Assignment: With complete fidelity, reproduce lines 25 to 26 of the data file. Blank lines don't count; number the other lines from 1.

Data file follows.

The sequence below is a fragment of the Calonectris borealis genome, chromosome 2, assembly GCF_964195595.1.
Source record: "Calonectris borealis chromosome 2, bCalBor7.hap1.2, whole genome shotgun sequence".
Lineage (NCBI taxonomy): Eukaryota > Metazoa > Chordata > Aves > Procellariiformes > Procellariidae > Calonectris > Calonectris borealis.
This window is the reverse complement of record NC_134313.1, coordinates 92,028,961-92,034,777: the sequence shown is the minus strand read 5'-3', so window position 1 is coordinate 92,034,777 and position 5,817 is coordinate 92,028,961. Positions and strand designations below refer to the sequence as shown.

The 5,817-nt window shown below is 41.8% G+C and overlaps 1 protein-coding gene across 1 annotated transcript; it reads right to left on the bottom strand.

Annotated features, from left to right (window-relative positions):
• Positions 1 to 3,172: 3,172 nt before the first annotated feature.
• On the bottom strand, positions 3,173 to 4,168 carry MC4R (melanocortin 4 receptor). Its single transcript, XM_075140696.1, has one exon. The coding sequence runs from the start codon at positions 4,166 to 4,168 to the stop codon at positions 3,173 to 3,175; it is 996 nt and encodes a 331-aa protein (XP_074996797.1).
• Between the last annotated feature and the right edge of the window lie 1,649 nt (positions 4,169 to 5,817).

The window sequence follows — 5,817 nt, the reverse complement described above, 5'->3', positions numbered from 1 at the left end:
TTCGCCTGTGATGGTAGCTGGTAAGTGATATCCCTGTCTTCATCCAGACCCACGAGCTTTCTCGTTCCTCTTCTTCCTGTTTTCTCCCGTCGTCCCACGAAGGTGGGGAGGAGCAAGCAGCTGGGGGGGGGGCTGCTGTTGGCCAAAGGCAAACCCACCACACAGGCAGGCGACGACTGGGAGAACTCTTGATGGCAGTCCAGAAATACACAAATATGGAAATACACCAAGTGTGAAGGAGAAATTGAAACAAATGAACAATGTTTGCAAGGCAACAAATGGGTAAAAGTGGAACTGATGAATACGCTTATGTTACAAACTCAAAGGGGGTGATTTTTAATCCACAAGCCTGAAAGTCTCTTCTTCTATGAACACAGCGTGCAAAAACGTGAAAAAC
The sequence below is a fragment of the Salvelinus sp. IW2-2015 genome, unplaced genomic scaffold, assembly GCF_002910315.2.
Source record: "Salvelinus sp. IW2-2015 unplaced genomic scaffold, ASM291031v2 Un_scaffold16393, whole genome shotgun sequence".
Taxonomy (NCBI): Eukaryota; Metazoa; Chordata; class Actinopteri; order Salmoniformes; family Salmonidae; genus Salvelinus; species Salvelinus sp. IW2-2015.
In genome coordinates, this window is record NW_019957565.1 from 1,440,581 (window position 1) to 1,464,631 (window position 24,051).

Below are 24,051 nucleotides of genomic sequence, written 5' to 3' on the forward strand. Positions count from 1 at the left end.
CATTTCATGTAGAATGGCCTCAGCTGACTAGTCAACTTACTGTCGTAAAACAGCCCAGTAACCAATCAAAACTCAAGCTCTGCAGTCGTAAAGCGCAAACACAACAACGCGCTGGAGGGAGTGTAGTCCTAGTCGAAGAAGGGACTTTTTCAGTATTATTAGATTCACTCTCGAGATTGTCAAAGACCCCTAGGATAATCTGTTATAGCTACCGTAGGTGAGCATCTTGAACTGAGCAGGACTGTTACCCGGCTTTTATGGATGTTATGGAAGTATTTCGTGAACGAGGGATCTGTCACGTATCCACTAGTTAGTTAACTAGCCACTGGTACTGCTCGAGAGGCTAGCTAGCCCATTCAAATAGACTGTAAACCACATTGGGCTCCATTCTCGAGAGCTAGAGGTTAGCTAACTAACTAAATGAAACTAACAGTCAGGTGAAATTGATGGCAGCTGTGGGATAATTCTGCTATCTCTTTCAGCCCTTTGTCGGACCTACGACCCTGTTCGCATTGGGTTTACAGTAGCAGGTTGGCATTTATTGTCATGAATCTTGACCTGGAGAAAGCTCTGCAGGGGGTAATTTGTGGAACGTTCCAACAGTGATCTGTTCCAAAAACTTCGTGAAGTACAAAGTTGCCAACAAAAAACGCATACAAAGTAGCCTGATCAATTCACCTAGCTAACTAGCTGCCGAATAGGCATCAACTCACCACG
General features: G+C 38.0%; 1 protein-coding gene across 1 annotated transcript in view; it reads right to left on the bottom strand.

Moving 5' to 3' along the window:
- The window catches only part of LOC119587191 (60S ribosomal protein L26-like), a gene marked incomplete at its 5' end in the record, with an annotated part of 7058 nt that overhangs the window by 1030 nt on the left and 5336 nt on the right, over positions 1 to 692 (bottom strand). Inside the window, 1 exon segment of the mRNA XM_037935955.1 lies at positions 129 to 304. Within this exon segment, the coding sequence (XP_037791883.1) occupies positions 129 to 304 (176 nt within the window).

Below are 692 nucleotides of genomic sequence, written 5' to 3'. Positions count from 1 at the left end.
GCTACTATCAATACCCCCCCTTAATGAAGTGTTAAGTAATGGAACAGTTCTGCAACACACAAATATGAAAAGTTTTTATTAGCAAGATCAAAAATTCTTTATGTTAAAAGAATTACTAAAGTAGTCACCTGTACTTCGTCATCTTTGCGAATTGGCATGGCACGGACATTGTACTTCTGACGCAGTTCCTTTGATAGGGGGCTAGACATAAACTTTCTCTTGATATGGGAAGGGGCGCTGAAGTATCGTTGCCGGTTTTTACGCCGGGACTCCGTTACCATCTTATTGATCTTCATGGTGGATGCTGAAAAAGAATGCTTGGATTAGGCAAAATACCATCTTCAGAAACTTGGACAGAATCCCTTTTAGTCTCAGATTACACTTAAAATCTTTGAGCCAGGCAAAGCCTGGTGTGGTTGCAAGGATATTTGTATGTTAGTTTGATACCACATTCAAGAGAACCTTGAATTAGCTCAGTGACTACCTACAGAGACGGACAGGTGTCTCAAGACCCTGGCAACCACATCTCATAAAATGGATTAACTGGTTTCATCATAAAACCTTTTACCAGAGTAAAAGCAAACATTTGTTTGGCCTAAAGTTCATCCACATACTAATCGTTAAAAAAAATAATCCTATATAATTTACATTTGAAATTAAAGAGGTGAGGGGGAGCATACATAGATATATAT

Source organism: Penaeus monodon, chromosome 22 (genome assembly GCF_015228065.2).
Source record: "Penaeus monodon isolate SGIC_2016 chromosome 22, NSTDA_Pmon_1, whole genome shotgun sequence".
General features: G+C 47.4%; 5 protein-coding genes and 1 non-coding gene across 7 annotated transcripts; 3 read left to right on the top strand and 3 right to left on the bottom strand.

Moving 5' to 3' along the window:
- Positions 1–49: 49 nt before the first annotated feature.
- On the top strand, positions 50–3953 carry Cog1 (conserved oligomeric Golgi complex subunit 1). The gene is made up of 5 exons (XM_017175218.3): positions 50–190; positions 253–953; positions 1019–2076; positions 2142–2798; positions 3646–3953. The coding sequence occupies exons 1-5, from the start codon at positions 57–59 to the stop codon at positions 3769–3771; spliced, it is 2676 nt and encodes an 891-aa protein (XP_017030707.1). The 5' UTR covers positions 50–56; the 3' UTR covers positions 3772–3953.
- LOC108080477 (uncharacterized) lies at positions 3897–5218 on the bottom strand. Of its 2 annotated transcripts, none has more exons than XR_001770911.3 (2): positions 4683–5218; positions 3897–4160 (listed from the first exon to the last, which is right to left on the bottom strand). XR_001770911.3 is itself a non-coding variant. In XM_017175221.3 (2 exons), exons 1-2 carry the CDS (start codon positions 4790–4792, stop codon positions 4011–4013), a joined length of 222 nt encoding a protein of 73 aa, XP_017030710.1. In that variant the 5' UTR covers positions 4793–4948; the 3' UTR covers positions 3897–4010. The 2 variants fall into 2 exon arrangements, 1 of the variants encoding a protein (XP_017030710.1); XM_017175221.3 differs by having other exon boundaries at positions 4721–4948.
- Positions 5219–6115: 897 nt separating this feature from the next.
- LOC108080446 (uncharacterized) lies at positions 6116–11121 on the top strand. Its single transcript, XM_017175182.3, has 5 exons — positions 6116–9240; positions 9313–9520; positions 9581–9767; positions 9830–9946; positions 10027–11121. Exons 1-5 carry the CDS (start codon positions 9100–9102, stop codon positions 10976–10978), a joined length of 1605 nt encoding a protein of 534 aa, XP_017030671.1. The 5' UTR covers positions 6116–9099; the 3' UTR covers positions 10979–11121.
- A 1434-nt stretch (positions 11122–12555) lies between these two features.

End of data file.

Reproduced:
General features: G+C 47.4%; 5 protein-coding genes and 1 non-coding gene across 7 annotated transcripts; 3 read left to right on the top strand and 3 right to left on the bottom strand.

Moving 5' to 3' along the window: